The previous article in this series peeked inside the organizational form. This is a massive subject in its own right and one that determines what management roles exist and what is expected of them. Organizational form is in part a function of what the company is trying to achieve. Rather than discuss structure in detail I want to turn my attention to the roles we find in software development groups. However, before I do so I want use this article to offer some warnings.
Management isn't homogenous
How does one define management? Or rather, how does one know management work when we see it?
Perhaps in years gone by management work could be defined as that which was not manual labour. Rather than assembling things on a production line managers organized the production line; rather than dig minerals out of the ground managers concerned themselves with finding people to dig out minerals, selling the minerals and accounting for the profit and loss.
On this definition managers are those who work principally with their brains rather than their hands - some would distinguish between white collar workers and blue collar. But on this basis software developers are managers because their work is principally in the mind.
Alternatively, we could say than managers concern themselves with organizing the work rather than doing it. Extending the analogy to software development, managers are those who don't code. But this leaves out software testers and others. So perhaps the definition is those who do not directly touch the product during development.
Lesson 1: What constitutes Management and what the dividing line is between manager and worker has never been well defined and is even more blurred today.
On this basis we might exclude Business Analysts from the management group. Yet (as we will see in a future article) the role filled by Business Analysts in some companies is filled by Product Managers in others. And since Product Managers have the word Manager in their title they must be managers, QED.
Unfortunately the word manager is somewhat abused. This is most obvious when writing program code. Naming an object 'Manager' - for example SecurityManager or LogManager - is usually an indication that the object is poorly understood and ends up being a collection of functions with a vague connection.
Not only is the word manager added to a title in an attempt to explain a vague role it is also added as a form of aggrandisement. Title inflation means that some managers manage little more than their own time, while those who truly do manage many people - or things - become Directors.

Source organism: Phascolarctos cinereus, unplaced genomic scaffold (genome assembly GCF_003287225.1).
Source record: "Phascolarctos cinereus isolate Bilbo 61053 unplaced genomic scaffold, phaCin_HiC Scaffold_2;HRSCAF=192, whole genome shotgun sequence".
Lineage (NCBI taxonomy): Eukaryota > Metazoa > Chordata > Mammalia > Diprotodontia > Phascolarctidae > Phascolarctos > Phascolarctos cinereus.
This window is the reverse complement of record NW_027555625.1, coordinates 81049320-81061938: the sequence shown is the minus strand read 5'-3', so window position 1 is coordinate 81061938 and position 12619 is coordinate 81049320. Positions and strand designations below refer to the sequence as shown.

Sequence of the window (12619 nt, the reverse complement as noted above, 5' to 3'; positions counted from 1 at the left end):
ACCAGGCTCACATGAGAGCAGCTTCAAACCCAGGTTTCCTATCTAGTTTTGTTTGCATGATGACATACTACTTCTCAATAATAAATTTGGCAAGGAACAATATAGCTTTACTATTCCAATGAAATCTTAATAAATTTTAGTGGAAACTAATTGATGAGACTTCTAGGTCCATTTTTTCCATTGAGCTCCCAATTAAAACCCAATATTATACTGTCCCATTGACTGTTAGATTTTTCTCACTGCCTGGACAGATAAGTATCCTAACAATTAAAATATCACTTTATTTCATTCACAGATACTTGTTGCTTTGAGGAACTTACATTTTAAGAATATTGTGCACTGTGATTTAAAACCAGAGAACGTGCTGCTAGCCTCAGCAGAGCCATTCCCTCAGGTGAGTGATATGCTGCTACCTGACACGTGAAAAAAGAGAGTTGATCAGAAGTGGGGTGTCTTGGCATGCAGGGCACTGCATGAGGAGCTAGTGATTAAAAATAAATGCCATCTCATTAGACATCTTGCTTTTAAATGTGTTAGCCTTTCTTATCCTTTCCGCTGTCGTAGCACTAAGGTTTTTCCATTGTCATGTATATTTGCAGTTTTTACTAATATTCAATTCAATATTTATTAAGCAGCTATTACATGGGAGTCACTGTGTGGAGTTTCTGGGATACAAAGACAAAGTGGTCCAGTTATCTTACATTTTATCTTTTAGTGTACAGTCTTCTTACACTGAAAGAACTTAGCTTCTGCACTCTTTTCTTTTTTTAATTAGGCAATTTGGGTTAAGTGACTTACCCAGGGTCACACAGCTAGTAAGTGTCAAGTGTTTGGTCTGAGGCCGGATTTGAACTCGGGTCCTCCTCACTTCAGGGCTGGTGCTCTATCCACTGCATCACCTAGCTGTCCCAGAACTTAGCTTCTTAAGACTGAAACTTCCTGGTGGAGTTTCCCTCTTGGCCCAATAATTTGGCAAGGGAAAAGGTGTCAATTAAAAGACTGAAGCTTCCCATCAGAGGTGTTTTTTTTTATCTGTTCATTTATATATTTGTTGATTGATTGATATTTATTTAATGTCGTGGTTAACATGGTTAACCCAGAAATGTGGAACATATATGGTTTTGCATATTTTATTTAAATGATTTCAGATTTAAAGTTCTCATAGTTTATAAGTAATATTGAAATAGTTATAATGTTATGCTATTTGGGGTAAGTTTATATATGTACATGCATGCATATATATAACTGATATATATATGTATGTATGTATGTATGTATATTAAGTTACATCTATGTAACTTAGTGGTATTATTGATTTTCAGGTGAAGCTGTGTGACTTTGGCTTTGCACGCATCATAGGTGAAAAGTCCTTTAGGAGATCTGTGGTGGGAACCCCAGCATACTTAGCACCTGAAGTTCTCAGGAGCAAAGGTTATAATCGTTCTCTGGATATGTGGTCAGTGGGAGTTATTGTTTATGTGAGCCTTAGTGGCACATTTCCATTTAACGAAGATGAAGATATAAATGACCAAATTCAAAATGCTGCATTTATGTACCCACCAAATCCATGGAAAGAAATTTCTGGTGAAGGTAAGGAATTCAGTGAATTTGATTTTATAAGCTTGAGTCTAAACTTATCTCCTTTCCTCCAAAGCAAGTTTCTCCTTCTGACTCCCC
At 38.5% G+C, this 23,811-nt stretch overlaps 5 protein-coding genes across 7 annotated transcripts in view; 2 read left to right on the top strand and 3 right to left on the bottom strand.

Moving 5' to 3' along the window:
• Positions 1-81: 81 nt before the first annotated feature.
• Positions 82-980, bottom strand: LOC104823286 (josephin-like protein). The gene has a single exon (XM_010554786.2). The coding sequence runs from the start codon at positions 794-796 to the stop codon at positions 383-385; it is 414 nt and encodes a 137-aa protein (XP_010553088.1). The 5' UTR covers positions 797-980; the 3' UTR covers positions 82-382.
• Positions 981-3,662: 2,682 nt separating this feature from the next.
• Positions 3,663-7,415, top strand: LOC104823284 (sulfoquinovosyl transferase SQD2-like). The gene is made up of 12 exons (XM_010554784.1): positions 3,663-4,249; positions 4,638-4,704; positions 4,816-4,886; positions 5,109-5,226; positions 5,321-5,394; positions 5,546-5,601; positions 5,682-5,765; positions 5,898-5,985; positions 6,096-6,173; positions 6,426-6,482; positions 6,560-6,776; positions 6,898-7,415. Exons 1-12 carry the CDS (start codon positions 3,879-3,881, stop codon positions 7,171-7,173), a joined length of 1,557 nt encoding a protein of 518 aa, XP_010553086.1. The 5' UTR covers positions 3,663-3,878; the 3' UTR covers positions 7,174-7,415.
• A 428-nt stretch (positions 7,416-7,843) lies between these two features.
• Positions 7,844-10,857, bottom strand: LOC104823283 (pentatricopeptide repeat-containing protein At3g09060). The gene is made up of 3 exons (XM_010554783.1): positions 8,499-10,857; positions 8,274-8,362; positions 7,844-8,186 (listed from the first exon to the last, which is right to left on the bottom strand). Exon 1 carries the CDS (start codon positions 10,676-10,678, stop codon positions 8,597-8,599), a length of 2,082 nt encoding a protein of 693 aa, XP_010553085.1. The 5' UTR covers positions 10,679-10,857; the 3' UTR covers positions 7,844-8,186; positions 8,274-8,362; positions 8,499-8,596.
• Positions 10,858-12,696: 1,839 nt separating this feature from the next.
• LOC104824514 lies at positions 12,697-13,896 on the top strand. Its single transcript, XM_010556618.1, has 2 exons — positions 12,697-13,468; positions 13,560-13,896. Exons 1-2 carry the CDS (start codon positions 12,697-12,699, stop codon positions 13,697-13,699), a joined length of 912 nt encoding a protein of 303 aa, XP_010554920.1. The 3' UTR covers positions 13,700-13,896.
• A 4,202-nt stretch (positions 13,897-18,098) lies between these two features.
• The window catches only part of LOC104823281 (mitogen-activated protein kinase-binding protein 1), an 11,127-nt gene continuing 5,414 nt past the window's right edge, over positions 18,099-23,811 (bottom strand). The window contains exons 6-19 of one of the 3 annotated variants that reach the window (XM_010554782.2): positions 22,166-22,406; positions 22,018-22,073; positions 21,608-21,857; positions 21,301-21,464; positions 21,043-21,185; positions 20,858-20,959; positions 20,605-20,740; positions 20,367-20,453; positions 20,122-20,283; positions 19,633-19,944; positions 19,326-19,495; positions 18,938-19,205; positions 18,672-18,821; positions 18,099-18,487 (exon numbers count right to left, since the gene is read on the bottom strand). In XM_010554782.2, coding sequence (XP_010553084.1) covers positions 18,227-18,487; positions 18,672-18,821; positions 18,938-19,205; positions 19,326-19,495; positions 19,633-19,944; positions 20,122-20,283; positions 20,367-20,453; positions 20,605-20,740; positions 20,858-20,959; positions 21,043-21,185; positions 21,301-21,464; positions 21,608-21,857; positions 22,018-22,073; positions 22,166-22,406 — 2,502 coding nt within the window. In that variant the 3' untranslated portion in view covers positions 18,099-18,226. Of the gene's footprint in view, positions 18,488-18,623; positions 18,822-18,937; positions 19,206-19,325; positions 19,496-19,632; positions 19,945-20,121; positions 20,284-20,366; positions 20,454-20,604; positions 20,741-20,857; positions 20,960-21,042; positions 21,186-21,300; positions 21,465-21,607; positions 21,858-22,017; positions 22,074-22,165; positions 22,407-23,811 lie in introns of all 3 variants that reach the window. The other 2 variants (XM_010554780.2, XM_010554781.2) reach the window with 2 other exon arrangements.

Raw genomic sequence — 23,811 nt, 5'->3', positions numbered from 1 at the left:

A corollary to this confusion is that managers manage different things in different ways. The work of a Product Manager is different to that of a Project Manager which is different to that of a Line Manager which in turn is different to.... - get the picture?
It is a mistake to think that there is a theory of management and that it applies to all those titled Managers. While there are theories of management, they are not universally applicable simply because there is no universal role of manager.
Lesson 2: Different management roles operate in different ways.
Given that there is confusion over who is, and who is not, a manager, and that different managers operate under different conditions with different objectives it is pointless to see a them and us divide.
Caveat emptor: the power and danger of theory
The ideas of economists and political philosophers, both when they are right and when they are wrong, are more powerful than is commonly understood. Indeed the world is ruled by little else. Practical men, who believe themselves to be quite exempt from any intellectual influence, are usually the slaves of some defunct economist. Madmen in authority, who hear voices in the air, are distilling their frenzy from some academic scribbler of a few years back. John Maynard Keynes
When coding, in theory at least, there is a right answer - true it isn't always so straightforward in practice but most decisions are contingent. That is to say, given a set of conditions the next action can be predicted.
Even when there is a dispute over the right answer it should be possible to conduct an objective experiment and measure the result - which version executes fastest, which is easiest to understand, etc. Conducting the experiment will not change the context, conduct it again and the result will be the same. Judgement and intuition are usually used to sidestep the need for an experiment and speed things along.
Management isn't like that. Management is about dealing in ambiguous situations, there are many more variables, some variables are unknown and some defy logic - because they often concern people and emotions. Management isn't contingent; intuition and judgement are not short cuts but a way of life.
Lesson 3: Management occurs in ambiguous situations with missing data and incomplete understanding of the problem. It is only sometimes possible to postpone a decision and collect this data. Other times judgement, intuition and clear thinking are required.
Even if there were a set of rules for management then managers would still need intuition and judgement. The passing of time is not a neutral event. Sometimes waiting a little while can resolve a problem but on other occasions delay can make things worse.
Instead managers seek objectivity in theory. And since management is fundamentally a social science, these theories are social theories that are difficult to replicate in an experiment. In fact, the application of these theories changes the environment.
Lesson 4: There are very few hard facts in management - it is an art not a science.
There is a famous experiment [Goldman96] where pupils at one school were divided into two groups: poor performers and high achievers.
One group of teachers were told that the pupils they were teaching were underperformers and were not expected to achieve much. The other group of teachers were told the opposite; that their pupils were high achievers and great things were expected of them. In fact the pupils had been divided randomly between the two groups. When tested several months later the supposedly 'under performing' pupils did indeed under perform while the 'high achievers' did exactly that.
Lesson 5: You get what you expect, expect the worst and it may well come to pass.
(This experiment was conducted in the 1950s, but today's ethical standards would not permit the 'under performers' to be treated in this way.)